Striped Bass Status – Summer 2019

I last reported the status of striped bass in 2016.  The prognosis was not good after four years of drought (2012-2015).  Today, after a sequence of water years (2016-2019) that were below normal, wet, below normal and wet, the prognosis has not improved, notwithstanding the remarkable resilience of striped bass.

After improving in below-normal 2016 and wet year 2017, the below-normal 2018 fall index equaled that of below-normal 2010, the lowest since 2000 (Figure 1).  A similar pattern occurred in the 2018 summer index (Figure 2).

The summer-to-fall recruitment relationship (Figure 3) shows a continuing strong relationship between the summer index and fall recruitment.  Furthermore, the relationship continues to show a positive response in wet years (2011 and 2017), but a poor response in the below normal years (2010, 2016, and 2018).  This indicates that summer conditions in these below-normal water years is depressing  the fall recruitment of striped bass.

Early indicators for wet year 2019 give me pause and further concern for striped bass recruitment this fall.  First, numbers and densities in the 2019 late spring 20-mm survey were way down as compared to 2017.  Second, despite high south Delta exports in July 2019, juvenile striped bass salvage is also lower compared to July 2017 (Figure 4), consistent with the lower 20-mm survey results.  The summer and fall indices for 2019 will help complete the story.

Figure 1. Striped bass fall index 2000-2018.

Figure 2. Striped bass summer index 1959-2018.

Figure 3. Striped bass Fall Midwater Trawl Survey Index (log10[index+1]) versus prior Summer Townet Index (log10). Select years labeled, with color of number showing year type: blue=wet, green=normal, and red=critically dry.

Figure 3. Striped bass Fall Midwater Trawl Survey Index (log10[index+1]) versus prior Summer Townet Index (log10). Select years labeled, with color of number showing year type: blue=wet, green=normal, and red=critically dry.

Figure 4. Striped bass salvage at south Delta export facilities with export levels (acre-feet) summer 2017-summer 2019. Note near maximum export levels in July 2017 and 2019.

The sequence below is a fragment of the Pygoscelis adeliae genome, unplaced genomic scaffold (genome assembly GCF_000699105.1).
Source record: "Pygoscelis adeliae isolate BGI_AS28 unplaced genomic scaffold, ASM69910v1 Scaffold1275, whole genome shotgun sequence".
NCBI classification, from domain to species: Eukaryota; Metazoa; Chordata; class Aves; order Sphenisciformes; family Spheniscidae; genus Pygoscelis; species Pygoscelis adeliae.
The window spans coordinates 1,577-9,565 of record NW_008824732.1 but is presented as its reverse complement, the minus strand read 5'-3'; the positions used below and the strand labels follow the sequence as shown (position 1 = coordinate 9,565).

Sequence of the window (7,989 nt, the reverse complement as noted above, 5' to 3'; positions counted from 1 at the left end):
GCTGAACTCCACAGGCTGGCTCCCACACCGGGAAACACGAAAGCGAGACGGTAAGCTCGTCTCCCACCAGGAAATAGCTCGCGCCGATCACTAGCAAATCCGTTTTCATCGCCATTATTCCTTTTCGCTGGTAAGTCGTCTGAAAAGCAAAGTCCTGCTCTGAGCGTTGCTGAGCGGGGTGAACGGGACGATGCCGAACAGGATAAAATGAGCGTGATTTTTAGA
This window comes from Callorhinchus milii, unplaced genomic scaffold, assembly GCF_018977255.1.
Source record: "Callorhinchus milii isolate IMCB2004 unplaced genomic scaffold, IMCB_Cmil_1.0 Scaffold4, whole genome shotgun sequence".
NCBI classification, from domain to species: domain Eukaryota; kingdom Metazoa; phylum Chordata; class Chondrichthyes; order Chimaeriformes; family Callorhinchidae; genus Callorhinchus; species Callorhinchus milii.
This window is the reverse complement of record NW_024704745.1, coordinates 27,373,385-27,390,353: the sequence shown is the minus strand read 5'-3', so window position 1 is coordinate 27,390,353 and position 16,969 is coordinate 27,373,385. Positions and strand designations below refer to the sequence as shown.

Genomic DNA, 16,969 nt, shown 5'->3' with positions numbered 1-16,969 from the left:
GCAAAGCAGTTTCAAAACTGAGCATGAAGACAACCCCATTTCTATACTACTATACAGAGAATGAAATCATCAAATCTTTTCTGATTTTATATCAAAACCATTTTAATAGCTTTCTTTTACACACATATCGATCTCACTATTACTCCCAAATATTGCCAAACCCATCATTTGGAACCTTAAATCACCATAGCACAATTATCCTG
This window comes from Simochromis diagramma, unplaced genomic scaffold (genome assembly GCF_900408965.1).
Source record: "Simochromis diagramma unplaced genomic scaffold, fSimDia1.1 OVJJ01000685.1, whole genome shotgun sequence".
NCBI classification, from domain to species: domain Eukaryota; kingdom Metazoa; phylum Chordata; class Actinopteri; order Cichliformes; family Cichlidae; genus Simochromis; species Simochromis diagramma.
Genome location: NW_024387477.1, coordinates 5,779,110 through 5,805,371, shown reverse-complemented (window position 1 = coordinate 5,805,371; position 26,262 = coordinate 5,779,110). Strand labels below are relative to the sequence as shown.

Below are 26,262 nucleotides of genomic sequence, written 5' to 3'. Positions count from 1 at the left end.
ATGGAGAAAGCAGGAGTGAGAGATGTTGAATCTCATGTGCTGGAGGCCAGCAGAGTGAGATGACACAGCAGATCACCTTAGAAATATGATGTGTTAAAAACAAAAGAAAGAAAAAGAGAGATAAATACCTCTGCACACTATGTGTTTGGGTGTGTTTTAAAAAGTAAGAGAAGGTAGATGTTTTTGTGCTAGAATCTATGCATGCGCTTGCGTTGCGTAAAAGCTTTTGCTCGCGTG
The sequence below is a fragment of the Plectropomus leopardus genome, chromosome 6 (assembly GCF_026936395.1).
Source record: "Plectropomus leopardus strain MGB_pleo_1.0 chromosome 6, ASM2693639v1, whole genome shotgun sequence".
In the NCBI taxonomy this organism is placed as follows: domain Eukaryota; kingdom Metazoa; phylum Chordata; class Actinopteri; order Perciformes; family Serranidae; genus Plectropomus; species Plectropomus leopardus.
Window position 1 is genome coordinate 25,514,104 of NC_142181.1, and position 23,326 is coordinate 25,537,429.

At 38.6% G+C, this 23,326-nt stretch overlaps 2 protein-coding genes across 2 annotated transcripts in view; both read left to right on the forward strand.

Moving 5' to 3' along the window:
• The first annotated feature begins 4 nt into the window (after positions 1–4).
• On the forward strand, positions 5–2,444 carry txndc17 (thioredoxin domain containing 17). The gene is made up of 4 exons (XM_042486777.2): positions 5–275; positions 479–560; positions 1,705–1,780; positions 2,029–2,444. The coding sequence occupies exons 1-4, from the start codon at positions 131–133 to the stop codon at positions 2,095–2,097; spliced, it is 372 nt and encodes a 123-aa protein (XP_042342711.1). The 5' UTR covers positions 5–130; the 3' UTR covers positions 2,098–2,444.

Delta August Adjustment

The State of California has markedly increased inflows to the Delta and reduced exports in early August 2019 (Figure 1). There is no announced reason for this major hydrologic adjustment that has had a major effect on Bay-Delta habitat. The likely reason was to maintain the 14-day average salinity standard of 450 EC at Jersey Point,1 which was exceeded on a daily basis beginning on August 10 (Figure 2).

“Adjustments” to Delta inflow and exports began at the end of July as daily Jersey Point salinity began to exceed the 450 EC standard. The federal Central Valley Project made little or no contribution to this correction.

These recent changes are a textbook example of why the 14-day salinity standard needs to change to a daily standard. State water managers gamed easily controlled parameters, using the 14-day average to squeeze out more exports through July. This operation caused a major system reaction with far-reaching consequences to the State Water Project system and to the Bay and Delta.

The state could have maintained a daily 450 EC limit with gradual small system adjustments and support from the CVP.

Further discussion of the effects follows below.

Figure 1. Sacramento River Delta inflow at Freeport (FPT flow), Delta outflow (DTO resflow), state exports (HRO pumping), and federal exports (TRP pumping), 7/1-8/9, 2019. Note only state exports were affected.

Figure 2. Salinity (EC) at Jersey Point near mouth of San Joaquin River in the Delta 7/14-8/10, 2019.

Delta Inflow
Sacramento River inflow to the Delta at Freeport increased about 3000 cfs to just over 20,000 cfs (Figure 3).  The extra flow came from the Feather River (Oroville Reservoir of the SWP).  The higher inflow coincided with a drop in water temperature at Freeport from 23oC to 21oC.

Delta Outflow
Delta outflow rose about 9000 cfs from near 7000 cfs to 16,000 cfs (3000 from inflow and 6000 from reduced exports, Figure 1).  Outflows rose in the Sacramento channel at Rio Vista (Figure 4) and San Joaquin channel (Figure 5).  Water temperatures also fell about 1oC.

Interior Delta
Flow also increased and water temperature fell in Georgianna Slough (Figure 6).

Suisun Bay
Salinity and water temperature fell in Suisun Bay west of the Delta (Figure 7).

Figure 3. Flow and water temperature in Sacramento River at Freeport 7/1-8/10, 2019.

Figure 4. Flow and water temperature in Sacramento River at Rio Vista, 7/1-8/10, 2019.

Figure 5. Flow and water temperature in San Joaquin River at Jersey Pt, 7/1-8/10, 2019.

Figure 6. Flow and water temperature in Georgianna Slough in the central Delta, 7/1-8/10, 2019.

Figure 7. Salinity and water temperature in Suisun Bay near Pittsburg, 7/1-8/10, 2019.


  1. The standard applies for wet years through August 15.